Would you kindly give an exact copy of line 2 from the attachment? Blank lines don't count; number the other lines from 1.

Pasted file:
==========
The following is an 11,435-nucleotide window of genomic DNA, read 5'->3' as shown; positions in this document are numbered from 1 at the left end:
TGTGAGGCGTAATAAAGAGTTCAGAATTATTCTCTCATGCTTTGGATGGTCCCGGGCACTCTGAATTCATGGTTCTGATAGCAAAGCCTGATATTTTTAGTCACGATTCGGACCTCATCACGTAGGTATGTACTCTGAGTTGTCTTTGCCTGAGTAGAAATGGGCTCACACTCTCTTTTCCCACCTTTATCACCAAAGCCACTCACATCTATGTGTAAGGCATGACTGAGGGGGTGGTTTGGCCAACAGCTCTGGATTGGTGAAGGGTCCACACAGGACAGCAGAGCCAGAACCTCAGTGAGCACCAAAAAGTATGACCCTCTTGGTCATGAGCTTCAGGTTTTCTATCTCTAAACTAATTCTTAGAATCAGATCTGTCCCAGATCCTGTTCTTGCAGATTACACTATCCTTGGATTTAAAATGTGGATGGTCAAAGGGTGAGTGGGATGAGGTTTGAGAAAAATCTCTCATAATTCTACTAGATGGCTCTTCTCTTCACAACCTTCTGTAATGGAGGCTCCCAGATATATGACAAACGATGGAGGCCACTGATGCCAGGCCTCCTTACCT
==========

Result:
TGTGAGGCGTAATAAAGAGTTCAGAATTATTCTCTCATGCTTTGGATGGTCCCGGGCACTCTGAATTCATGGTTCTGATAGCAAAGCCTGATATTTTTAGTCACGATTCGGACCTCATCACGTAGGTATGTACTCTGAGTTGTCTTTGCCTGAGTAGAAATGGGCTCACACTCTCTTTTCCCACCTTTATCACCAAAGCCACTCACATCTATGTGTAAGGCATGACTGAGGGGGTGGTTTGGCCAACAGCTCTGGATTGGTGAAGGGTCCACACAGGACAGCAGAGCCAGAACCTCAGTGAGCACCAAAAAGTATGACCCTCTTGGTCATGAGCTTCAGGTTTTCTATCTCTAAACTAATTCTTAGAATCAGATCTGTCCCAGATCCTGTTCTTGCAGATTACACTATCCTTGGATTTAAAATGTGGATGGTCAAAGGGTGAGTGGGATGAGGTTTGAGAAAAATCTCTCATAATTCTACTAGATGGCTCTTCTCTTCACAACCTTCTGTAATGGAGGCTCCCAGATATATGACAAACGATGGAGGCCACTGATGCCAGGCCTCCTTACCT